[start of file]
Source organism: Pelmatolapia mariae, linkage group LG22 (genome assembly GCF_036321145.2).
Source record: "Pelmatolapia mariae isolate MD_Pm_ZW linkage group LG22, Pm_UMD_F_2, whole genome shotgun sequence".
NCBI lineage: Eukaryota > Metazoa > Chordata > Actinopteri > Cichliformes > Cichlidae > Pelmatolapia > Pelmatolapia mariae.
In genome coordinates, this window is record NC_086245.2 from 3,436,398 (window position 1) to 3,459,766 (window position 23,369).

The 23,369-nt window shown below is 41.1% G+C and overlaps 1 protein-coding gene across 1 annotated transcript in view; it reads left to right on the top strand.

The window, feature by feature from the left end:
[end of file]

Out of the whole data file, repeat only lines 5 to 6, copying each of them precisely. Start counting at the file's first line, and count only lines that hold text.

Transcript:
The 23,369-nt window shown below is 41.1% G+C and overlaps 1 protein-coding gene across 1 annotated transcript in view; it reads left to right on the top strand.

The window, feature by feature from the left end: